We have an old-fashioned relationship with movement and learning. We rarely allow them to happen at the same time. In schools and universities around the world we fill lecture theatres and classrooms with tables and chairs and expect learners to sit still while they learn. But what if we introduced
What if we could improve walking speed and step length in people with Parkinson’s disease, by inviting them to dance?
In this blog I describe a research paper by Haputhanthirige et al. which addresses the question of whether taking part in a series of dance sessions can improve the way that people with Parkinson’s walk
The research paper I’m looking at today is called:
Effects of dance on gait and dual-task gait in Parkinson’s disease
This research paper was published, following peer-review, in PLoS ONE in 2023. A link to the paper, and its full reference, is given below:
Haputhanthirige NKH, Sullivan K, Moyle G, Brauer S, Jeffrey ER, Kerr G (2023) Effects of dance on gait and dual-task gait in Parkinson’s disease. PLoS ONE 18(1): e0280635. https://doi.org/10.1371/journal.pone.0280635
Let’s start by looking at Parkinson’s disease.
According to Parkinson’s UK
“Parkinson’s is a progressive neurological condition. This means that it causes problems in the brain and gets worse over time.
People with Parkinson’s don’t have enough of the chemical dopamine in their brain because some of the nerve cells that make it have died.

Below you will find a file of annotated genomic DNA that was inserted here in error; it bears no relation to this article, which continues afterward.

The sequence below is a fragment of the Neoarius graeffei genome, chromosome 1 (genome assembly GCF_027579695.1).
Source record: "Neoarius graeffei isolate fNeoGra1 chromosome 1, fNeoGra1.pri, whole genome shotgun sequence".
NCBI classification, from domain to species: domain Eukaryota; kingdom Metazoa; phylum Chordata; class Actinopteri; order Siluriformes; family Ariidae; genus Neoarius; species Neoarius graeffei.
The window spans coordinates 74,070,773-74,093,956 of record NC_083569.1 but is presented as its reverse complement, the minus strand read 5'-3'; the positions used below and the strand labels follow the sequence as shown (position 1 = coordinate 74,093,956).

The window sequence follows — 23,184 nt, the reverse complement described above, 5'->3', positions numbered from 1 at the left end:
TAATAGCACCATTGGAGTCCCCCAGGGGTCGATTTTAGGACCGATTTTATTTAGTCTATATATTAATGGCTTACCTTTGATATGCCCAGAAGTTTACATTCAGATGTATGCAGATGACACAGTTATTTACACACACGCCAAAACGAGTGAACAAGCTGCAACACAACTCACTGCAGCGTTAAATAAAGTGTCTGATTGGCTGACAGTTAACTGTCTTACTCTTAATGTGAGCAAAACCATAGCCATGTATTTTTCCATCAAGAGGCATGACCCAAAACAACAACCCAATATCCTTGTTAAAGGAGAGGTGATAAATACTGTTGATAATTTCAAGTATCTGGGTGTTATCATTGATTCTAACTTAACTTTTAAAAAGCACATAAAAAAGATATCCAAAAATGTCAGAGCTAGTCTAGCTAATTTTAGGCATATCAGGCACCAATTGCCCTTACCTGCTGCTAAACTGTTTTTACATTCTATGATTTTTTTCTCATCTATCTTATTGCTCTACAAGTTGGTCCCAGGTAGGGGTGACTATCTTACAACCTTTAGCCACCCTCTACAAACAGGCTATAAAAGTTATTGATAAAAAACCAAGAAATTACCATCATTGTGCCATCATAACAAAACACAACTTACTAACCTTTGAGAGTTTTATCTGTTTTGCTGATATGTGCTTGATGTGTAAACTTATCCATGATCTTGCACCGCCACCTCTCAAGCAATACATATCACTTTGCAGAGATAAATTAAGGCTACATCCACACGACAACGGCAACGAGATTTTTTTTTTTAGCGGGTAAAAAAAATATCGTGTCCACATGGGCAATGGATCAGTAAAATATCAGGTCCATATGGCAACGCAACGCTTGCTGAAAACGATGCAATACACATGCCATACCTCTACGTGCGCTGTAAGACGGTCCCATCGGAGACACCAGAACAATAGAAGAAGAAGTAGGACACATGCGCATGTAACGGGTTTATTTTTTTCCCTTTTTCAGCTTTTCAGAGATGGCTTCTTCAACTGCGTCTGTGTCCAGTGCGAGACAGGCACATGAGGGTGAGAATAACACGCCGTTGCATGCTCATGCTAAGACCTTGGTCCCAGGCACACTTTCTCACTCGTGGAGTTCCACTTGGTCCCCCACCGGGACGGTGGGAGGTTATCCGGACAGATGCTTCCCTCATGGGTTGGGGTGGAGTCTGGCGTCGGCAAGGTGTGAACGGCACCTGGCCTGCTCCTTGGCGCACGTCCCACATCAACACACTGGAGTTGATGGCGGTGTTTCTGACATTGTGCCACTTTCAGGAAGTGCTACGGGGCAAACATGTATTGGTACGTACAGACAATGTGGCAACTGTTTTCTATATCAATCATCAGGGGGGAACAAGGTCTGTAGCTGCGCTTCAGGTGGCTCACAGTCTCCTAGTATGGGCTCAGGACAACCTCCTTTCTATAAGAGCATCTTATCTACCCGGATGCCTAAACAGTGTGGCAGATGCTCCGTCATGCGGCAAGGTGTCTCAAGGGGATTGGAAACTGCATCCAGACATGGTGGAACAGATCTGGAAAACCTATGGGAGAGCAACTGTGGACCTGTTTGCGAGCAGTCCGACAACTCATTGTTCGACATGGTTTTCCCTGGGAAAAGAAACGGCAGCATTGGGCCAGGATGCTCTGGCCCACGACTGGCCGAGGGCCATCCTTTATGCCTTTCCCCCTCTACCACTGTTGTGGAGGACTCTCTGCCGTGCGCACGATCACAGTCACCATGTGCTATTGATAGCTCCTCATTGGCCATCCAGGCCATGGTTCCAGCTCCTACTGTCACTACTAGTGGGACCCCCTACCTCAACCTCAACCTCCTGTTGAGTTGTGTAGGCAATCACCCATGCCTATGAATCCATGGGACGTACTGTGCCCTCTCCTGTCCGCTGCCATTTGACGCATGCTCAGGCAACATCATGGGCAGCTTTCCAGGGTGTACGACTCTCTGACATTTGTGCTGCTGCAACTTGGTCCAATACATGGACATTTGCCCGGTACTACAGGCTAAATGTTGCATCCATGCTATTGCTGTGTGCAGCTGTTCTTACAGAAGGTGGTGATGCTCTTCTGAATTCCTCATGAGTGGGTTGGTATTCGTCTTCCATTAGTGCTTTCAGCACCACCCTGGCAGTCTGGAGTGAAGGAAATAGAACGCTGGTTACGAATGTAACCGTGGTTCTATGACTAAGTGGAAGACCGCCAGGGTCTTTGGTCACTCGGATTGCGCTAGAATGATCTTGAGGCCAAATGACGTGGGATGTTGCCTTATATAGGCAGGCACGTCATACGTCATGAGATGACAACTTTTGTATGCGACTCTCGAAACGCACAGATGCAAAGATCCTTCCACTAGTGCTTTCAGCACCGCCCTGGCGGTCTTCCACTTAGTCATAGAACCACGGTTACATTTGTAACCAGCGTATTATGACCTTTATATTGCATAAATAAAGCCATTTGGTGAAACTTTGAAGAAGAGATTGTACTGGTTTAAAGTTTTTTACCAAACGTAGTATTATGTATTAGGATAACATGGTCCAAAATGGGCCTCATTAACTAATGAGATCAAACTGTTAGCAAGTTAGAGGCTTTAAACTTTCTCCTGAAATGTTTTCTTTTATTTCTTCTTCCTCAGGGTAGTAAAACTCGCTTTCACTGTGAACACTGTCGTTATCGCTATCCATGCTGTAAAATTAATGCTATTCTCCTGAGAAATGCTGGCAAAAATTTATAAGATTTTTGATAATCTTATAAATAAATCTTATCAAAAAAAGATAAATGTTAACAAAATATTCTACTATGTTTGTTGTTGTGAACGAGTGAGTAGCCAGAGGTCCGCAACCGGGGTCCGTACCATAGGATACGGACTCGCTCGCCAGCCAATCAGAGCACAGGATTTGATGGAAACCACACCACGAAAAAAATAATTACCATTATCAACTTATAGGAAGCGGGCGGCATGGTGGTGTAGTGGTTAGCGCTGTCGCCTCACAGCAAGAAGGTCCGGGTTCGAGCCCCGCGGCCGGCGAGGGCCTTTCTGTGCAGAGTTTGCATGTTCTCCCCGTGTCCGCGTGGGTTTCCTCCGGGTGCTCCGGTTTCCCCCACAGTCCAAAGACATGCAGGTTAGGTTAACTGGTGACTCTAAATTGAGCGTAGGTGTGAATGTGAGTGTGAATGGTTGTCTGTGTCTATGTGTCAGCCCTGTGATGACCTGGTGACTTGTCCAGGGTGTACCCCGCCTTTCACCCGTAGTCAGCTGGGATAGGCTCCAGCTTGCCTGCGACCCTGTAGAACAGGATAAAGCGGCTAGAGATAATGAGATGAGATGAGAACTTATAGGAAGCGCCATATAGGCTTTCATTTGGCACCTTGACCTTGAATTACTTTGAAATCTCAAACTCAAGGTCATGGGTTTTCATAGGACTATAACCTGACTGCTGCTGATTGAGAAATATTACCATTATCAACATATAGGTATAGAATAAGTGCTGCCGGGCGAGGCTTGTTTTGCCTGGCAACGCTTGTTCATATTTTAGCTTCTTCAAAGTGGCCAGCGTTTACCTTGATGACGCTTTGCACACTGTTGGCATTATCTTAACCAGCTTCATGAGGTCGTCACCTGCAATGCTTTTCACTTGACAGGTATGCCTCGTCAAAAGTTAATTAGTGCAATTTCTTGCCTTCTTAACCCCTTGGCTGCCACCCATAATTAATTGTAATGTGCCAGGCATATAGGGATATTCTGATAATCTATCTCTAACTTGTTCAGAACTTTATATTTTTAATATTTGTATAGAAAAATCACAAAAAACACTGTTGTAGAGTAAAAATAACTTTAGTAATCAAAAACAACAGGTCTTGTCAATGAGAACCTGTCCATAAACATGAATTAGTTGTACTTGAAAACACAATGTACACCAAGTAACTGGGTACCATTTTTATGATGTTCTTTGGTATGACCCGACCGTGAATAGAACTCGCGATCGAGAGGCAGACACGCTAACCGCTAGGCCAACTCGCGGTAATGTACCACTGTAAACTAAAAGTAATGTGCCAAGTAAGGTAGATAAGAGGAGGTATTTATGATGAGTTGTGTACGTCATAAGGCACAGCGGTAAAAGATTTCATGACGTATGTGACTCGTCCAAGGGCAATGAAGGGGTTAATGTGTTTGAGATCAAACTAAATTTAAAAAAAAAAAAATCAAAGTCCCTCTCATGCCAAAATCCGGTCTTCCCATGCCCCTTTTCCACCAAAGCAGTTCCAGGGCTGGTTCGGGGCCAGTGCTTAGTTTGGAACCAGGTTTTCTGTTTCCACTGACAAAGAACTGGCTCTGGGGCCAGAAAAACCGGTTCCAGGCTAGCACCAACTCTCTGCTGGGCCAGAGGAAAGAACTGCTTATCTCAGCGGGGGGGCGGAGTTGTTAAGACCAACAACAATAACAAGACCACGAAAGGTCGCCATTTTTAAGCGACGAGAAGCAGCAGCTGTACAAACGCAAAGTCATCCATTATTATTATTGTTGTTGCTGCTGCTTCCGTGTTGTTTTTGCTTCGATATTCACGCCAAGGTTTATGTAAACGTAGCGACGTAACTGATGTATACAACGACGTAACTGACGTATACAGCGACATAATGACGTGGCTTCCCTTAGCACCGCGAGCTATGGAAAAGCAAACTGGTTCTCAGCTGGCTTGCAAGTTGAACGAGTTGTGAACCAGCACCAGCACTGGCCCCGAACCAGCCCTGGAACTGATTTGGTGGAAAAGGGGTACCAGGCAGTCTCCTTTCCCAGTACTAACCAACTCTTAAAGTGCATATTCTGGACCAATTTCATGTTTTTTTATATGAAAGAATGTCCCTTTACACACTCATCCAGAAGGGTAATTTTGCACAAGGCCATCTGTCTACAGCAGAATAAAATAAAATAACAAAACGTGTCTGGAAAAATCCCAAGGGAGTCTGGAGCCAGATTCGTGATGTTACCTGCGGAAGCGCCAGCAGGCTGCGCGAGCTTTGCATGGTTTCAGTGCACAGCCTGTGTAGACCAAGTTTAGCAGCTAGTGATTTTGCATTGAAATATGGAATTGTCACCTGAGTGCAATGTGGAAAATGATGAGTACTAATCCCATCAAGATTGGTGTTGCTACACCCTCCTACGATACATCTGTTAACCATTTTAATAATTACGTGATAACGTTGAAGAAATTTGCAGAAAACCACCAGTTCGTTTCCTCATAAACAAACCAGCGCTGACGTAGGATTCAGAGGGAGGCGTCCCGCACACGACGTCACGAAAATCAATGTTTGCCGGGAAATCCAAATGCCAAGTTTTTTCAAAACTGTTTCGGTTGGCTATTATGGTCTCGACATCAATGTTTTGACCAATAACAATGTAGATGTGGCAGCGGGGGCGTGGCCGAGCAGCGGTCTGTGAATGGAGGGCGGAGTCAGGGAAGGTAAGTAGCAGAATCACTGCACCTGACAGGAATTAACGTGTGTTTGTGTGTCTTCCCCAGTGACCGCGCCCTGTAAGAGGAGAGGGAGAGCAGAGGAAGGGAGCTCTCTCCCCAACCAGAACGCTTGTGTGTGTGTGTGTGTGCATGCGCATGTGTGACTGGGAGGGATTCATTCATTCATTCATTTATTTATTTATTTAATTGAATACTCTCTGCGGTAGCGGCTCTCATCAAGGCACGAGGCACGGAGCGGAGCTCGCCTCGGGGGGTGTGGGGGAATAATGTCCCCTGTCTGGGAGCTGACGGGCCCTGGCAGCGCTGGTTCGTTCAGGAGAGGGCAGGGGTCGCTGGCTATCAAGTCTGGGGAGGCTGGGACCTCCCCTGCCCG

Around 145,000 people live with Parkinson’s in the UK. And it’s the fastest growing neurological condition in the world.
There are over 40 symptoms of Parkinson’s. From a tremor or stiffness, to problems with sleep and mental health. Everyone’s experience is different.
The motor symptoms of Parkinson’s can include slowness of movement, falls, dizziness and freezing of gait, where people describe feeling like their feet are ‘glued’ to the ground.
The symptoms of Parkinson’s which are being examined in the current research paper are disturbances to gait – defined as a person’s pattern of walking.
A disturbance in a person’s pattern of walking, in people with Parkinson’s, can be characterised, for example, by reduced walking speed and shorter step length.
In addition, People with Parkinson’s are known to have dual-task walking deficits. This means that people with Parkinson’s can find it difficult to have a conversation while they walk, and they can find it difficult to adjust to walk on uneven surfaces.
This is thought to be because dual-tasking relies on executive function and the ability to divide attention. Executive function describes a set of mental processes that enable us to plan, focus attention, remember instructions, and juggle multiple tasks successfully.
Both executive function and the ability to divide attention are thought to be affected by basal ganglia pathology in people with Parkinson’s.
The Researchers recruited 33 people with Parkinson’s.
At the beginning of the research project they carried out a full battery of tests and measured everyone’s pattern of walking.
To measure people’s walking they used motion capture equipment. They placed 41 reflective markers all over the body and then used a 12-camera data capture system to record each person as they walked along a 12-metre walkway.
The researchers also wanted to find out how walking was affected by carrying out a verbal thinking and problem-solving task while people were walking,
So, in one condition they had people count backwards in 7’s from a target number such as 782 (782, 775, 768, 761 etc.) as they walked.